Thursday, July 2, 2015

Intro. & Coca-Cola

The introduction of the book contextualized our conversation yesterday nicely. The big message I read is the importance to continue to ask critical questions and analyze the infiltration of messages that reach our students from "Go."

It also highlights the origin of these message - from a just a few (relatively speaking) corporate giants. One glaring sentiment I hear among teachers is... He/she can't get a notebook for class, but has new Nikes and an iPhone...  I would suggest that it isn't a very conscious decision for a student to prioritize between a notebook or "fitting" in - the values that have been deemed of the utmost importance are certainly NOT blaring from ESPN with the MVP of the NBA preaching about school and being prepared for it. Those messages instead are reserved for PSAs - funny how it's called  a
"service." Is it because the famous cast starring in them do it for free? I suppose it's better than nothing, it's just sad that it has to exist at all in order to combat for space in the midst of the other messages.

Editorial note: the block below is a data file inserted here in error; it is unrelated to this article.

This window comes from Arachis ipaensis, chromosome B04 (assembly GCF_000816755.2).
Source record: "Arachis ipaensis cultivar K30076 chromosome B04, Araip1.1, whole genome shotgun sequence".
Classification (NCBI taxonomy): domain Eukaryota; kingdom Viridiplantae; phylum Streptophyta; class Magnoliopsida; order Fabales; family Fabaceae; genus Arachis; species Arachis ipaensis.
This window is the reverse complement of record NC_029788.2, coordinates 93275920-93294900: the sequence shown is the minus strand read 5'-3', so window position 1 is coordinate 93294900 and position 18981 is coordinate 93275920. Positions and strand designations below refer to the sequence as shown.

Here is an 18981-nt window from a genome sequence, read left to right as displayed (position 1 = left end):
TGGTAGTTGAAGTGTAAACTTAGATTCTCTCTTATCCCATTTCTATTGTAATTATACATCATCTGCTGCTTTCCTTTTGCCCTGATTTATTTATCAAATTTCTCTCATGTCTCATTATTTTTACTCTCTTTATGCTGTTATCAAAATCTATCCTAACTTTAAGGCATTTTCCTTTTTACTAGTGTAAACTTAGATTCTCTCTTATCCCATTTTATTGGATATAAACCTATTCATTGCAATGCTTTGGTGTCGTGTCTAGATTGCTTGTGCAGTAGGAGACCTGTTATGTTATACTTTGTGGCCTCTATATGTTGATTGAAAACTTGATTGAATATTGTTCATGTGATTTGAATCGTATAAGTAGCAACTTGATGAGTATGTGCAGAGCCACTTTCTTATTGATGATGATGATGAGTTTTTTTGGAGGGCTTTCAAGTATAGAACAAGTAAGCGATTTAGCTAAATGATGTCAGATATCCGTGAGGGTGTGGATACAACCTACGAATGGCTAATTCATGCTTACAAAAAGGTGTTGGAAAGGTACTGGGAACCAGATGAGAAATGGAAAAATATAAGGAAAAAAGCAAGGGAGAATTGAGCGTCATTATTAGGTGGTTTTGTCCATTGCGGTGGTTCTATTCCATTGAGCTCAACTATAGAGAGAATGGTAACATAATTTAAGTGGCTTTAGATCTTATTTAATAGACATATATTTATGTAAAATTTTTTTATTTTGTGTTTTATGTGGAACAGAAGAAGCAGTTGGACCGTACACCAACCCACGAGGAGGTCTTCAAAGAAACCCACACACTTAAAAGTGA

A few years back, the school store at a high school I worked at would net about $20,000 a year. Those funds paid for prom, the senior picnic, yearbooks, graduation regalia -- it was a fund for the students.

When a new company won the contract with the school department, they shut down the school store due to the no competition clause. I understand protecting students from the Coca-Cola message/marketing/branding in schools. But there is something very dirty and sinister about going after the funds that support the most poverty stricken students in the state. Maybe because I witnessed it first-hand - how the numbers of attendees at prom declined, leftover yearbooks that became a loss to the school, etc.... It has been about 9 years ... $180,000...and it still makes my stomach turn to think about it.

1 comment:

  1. Laura, I understand your frustration about the school store being shut down. It seems as though sometimes leaders do not have the best interests of the children or maybe it's because they do not understand the effect that things have on our kids. I think that people that make these decisions should spend a day at school or maybe go to prom and see how a simple dance can change a students perspective on school. This made me think of the quote, "The very things that nourish us, also destroy us."